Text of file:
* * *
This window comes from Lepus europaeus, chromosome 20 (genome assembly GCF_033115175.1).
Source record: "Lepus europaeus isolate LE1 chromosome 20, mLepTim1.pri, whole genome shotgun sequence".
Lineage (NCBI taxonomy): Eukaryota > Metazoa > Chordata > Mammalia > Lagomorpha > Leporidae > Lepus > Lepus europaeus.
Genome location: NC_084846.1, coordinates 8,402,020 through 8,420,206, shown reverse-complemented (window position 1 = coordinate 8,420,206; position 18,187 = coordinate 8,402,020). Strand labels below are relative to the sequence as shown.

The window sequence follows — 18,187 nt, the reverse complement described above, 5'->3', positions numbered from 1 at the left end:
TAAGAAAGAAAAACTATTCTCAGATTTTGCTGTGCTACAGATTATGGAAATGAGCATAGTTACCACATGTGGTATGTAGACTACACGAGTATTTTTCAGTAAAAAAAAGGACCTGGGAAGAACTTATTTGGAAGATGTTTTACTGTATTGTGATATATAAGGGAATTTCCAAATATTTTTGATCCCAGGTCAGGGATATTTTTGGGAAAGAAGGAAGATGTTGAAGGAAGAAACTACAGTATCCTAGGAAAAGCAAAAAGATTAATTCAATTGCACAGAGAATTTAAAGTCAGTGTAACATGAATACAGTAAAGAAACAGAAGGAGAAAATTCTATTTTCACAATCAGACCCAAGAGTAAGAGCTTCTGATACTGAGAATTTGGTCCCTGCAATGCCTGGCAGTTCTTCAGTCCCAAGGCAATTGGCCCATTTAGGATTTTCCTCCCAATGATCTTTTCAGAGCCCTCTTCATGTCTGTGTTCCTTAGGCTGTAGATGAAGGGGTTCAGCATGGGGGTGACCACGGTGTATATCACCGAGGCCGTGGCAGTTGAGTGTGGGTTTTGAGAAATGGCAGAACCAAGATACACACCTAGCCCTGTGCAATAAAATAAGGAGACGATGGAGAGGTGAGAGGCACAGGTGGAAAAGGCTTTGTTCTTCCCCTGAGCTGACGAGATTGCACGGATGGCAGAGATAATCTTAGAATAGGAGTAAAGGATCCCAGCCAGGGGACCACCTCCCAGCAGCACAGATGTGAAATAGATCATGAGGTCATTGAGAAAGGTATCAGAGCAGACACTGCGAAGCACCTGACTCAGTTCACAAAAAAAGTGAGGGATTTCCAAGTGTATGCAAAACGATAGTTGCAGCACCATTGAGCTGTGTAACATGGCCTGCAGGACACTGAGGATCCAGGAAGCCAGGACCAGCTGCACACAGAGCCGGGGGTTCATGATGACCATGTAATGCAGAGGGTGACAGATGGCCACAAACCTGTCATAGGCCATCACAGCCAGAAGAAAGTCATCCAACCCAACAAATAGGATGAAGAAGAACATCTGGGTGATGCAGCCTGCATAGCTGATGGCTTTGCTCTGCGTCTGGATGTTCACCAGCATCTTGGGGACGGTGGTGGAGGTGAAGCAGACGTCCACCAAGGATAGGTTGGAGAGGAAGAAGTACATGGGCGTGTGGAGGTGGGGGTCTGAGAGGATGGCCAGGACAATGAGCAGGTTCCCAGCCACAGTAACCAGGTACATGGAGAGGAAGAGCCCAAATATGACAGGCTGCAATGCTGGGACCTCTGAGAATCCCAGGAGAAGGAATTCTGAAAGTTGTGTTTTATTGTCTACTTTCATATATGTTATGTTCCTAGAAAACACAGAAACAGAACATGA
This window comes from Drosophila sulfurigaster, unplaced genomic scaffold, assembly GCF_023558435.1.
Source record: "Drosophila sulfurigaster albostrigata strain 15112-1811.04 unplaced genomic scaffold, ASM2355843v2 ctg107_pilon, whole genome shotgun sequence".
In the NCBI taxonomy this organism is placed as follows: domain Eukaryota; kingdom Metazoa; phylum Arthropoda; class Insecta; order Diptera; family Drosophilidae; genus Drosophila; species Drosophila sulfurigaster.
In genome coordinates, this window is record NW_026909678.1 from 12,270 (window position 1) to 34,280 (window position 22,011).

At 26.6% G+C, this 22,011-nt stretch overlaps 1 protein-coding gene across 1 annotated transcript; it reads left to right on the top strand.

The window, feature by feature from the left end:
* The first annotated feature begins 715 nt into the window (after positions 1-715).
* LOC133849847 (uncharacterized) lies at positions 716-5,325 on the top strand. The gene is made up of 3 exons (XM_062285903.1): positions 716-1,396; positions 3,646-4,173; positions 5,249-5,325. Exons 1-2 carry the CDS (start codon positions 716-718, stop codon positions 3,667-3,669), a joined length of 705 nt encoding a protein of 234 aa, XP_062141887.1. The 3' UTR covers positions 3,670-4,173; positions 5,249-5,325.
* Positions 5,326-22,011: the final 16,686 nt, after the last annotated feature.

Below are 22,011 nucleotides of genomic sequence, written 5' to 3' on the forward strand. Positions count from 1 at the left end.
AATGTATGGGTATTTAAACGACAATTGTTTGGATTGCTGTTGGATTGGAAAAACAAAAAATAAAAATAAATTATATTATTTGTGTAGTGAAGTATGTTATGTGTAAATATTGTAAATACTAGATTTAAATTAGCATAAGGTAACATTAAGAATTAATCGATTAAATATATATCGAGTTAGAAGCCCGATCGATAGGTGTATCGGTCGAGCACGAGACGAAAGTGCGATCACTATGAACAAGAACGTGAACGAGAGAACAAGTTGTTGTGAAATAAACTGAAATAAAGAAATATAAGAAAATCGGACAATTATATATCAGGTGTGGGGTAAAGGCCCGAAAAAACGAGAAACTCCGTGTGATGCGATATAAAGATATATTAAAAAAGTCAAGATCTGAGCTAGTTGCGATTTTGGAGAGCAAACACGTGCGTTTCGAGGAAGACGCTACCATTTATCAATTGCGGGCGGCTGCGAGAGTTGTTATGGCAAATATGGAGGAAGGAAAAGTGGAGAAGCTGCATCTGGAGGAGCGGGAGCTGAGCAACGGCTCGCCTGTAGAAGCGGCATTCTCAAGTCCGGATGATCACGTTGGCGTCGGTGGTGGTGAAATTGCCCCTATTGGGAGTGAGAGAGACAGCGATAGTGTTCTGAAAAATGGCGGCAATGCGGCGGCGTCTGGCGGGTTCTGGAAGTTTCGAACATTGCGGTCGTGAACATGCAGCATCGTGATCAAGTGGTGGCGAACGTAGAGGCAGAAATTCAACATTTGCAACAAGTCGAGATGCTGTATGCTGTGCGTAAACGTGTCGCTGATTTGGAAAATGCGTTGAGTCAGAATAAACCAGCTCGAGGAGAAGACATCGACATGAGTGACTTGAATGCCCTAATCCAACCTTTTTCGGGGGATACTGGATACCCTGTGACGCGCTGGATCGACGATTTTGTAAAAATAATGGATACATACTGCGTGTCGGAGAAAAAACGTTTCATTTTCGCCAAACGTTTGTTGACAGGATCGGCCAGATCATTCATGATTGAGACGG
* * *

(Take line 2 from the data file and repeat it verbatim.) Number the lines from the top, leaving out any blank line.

Source record: "Lepus europaeus isolate LE1 chromosome 20, mLepTim1.pri, whole genome shotgun sequence".